Tuesday’s powerful storms knocked out power to the McDorman farm, shifted the foundation of a building, peeled back the door to one barn and sheered off the roof of an another barn.
“It was a matter of minutes… less than an hour,” Louis McDorman estimated the time it took strong winds to dismantle the family’s property.
No one, including employees and livestock, were hurt during the storm.
McDorman, a fourth generation farmer at his family’s Clark County homestead, was just a child in 1974 when an even stronger storm caused greater destruction.
“Except for maybe one grain bin, everything was destroyed… no electricity, no nothing for a good couple of months. We were part of the Xenia tornado,” McDorman said.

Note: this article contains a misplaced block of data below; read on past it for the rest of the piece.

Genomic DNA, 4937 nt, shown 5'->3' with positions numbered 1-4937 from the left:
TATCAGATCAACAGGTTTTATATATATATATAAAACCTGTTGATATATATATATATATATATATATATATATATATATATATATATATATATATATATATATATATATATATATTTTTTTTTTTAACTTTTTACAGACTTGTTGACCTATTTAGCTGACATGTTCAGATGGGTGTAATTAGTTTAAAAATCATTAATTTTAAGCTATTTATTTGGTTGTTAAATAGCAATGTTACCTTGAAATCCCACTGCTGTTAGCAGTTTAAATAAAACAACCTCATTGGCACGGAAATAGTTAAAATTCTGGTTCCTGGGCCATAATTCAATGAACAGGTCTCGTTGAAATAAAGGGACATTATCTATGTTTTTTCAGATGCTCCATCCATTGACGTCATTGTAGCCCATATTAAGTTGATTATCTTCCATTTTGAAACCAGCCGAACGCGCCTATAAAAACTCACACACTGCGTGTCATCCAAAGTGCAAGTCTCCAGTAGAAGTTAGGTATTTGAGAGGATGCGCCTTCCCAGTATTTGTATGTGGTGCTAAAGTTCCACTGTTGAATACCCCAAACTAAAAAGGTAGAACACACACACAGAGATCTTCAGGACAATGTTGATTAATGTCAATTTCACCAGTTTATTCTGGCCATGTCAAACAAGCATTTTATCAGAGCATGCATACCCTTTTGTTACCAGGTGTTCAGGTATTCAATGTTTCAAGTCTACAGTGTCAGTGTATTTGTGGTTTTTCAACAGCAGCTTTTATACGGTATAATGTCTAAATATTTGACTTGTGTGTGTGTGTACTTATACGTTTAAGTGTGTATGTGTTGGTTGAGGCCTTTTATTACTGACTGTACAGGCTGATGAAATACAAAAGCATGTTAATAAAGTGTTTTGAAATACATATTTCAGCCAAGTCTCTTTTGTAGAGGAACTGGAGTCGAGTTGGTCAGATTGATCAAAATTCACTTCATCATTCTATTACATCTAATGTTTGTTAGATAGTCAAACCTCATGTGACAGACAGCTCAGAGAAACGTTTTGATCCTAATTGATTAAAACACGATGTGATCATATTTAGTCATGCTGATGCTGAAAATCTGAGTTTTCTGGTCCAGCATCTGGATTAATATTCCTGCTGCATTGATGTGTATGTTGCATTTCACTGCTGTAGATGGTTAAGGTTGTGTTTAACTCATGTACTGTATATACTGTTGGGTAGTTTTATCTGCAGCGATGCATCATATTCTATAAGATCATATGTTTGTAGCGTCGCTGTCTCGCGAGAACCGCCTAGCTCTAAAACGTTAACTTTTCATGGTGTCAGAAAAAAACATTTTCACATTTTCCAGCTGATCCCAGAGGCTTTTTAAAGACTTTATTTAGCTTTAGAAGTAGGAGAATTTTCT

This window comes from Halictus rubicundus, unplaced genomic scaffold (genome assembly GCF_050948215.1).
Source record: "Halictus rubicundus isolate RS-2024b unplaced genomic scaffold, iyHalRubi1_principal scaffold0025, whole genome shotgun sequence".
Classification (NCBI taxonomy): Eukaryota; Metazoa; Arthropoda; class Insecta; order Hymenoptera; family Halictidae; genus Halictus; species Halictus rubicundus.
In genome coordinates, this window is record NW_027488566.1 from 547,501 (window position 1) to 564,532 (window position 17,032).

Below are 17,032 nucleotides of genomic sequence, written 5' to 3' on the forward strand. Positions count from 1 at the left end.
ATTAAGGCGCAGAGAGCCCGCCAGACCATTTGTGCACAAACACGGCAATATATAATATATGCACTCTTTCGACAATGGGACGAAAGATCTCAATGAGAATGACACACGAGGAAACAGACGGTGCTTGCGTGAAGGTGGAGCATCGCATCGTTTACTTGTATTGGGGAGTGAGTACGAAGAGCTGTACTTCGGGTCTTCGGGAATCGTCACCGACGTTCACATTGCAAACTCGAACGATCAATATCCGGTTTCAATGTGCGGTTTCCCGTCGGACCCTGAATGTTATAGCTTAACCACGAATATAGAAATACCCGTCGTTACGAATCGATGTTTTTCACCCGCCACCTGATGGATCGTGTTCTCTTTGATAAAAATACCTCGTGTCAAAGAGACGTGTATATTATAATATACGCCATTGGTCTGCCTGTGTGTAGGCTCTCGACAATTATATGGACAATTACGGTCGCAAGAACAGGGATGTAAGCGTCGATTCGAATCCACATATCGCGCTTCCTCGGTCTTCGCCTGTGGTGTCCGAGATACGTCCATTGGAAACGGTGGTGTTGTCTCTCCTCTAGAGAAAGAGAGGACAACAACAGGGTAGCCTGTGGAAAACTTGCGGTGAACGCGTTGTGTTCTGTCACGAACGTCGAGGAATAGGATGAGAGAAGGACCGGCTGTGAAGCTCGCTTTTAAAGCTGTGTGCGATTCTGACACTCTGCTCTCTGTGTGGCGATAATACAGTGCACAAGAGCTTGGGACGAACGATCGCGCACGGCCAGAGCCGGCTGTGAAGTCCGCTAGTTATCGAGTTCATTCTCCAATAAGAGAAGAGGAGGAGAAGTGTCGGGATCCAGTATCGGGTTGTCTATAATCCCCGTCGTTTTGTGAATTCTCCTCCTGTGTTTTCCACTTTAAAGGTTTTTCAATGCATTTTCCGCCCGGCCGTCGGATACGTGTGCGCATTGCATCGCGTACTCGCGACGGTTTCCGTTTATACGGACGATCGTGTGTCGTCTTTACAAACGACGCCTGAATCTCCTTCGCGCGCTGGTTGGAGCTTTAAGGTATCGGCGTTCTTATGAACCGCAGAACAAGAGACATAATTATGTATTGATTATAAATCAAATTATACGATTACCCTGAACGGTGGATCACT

The family completely rebuilt after the deadly tornado.
Another farmer, Ryan Barclay, purchased a nearby property several decades ago. He said the previous owner also rebuilt when the 1974 leveled much of the farm.
Wednesday, Barclay was cleaning up down trees and debris. One unsteady corner was all that was left standing of one of his barns.
“It’s just kind of overwhelming just to see the mess and thinking about how to get it cleaned up,” said Barclay.
Both farmers said it would be several days before fields would be dry enough to retrieve windblown debris.
McDorman was hoping power would be restored to his property by Wednesday evening.